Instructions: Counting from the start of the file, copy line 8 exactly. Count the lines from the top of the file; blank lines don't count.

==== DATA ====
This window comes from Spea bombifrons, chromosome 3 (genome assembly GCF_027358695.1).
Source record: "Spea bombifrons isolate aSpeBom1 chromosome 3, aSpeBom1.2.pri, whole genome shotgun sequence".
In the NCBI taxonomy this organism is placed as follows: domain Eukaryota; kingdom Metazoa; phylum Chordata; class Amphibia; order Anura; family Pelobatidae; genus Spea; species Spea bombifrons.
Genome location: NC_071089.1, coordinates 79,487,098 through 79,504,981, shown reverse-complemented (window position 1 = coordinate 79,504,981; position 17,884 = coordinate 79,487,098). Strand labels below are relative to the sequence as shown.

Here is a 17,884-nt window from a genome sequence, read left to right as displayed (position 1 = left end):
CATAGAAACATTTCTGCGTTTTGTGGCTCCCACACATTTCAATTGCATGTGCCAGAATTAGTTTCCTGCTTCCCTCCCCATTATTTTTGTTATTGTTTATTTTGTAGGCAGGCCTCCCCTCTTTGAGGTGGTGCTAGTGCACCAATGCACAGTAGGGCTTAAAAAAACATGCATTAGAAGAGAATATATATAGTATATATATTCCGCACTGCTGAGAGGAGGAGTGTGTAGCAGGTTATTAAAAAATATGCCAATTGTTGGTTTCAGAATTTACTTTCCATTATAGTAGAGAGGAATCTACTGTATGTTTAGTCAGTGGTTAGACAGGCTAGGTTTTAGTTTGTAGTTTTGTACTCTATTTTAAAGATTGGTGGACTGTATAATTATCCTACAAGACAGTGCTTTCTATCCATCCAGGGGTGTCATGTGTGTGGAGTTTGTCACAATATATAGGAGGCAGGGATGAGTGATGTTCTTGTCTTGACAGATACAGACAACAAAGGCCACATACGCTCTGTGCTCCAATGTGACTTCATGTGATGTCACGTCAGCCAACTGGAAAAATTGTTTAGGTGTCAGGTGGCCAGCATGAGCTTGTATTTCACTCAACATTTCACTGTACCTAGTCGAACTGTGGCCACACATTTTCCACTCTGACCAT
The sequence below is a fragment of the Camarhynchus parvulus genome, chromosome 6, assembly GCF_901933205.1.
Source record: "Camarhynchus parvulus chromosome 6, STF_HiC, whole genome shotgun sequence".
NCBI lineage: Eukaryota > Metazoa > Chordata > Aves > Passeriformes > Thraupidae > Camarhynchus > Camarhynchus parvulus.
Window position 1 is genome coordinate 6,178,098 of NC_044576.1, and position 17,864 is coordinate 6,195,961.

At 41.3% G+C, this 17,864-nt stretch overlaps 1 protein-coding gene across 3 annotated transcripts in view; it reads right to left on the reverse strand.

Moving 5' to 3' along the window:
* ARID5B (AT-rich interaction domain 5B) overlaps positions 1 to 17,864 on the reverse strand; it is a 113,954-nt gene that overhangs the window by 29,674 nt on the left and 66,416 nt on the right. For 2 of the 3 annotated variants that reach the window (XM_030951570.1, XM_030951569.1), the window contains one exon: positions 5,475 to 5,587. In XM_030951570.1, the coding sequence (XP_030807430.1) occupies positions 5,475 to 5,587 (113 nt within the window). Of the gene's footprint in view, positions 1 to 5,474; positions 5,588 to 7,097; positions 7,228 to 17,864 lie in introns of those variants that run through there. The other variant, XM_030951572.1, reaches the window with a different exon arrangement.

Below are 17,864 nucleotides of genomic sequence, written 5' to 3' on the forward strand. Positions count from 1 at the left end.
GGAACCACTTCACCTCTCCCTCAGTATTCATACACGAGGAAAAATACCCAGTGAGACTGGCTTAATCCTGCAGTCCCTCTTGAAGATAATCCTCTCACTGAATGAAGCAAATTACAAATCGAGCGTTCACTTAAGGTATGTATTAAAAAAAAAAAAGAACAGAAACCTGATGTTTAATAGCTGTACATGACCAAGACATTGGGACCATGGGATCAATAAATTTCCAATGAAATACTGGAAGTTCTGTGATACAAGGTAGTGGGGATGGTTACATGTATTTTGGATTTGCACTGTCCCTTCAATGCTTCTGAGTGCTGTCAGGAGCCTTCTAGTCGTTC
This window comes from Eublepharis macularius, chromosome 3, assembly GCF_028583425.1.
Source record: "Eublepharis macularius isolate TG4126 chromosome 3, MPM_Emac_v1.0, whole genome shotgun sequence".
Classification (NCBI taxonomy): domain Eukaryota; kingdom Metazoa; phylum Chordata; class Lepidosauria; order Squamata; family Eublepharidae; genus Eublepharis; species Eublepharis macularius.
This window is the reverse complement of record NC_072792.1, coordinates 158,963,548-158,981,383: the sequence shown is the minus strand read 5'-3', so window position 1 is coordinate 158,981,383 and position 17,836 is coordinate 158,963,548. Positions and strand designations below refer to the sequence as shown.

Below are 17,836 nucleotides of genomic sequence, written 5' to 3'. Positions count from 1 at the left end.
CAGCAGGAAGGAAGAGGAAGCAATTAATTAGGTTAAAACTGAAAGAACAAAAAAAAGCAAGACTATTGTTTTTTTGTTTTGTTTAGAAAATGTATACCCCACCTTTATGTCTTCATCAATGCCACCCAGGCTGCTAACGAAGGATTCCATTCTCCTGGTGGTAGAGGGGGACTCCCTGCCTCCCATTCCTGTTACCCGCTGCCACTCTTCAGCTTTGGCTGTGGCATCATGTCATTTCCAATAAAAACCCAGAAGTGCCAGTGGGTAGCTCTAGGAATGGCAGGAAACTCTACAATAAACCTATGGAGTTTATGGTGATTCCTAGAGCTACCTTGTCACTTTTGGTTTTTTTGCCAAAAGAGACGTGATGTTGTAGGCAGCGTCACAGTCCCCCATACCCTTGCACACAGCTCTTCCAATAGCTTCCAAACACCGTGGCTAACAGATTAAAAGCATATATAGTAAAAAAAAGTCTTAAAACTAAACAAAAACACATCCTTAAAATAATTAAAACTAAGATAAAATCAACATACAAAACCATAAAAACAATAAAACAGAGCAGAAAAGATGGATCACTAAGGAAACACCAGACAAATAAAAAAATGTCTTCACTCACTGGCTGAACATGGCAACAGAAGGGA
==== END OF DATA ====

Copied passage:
Source record: "Camarhynchus parvulus chromosome 6, STF_HiC, whole genome shotgun sequence".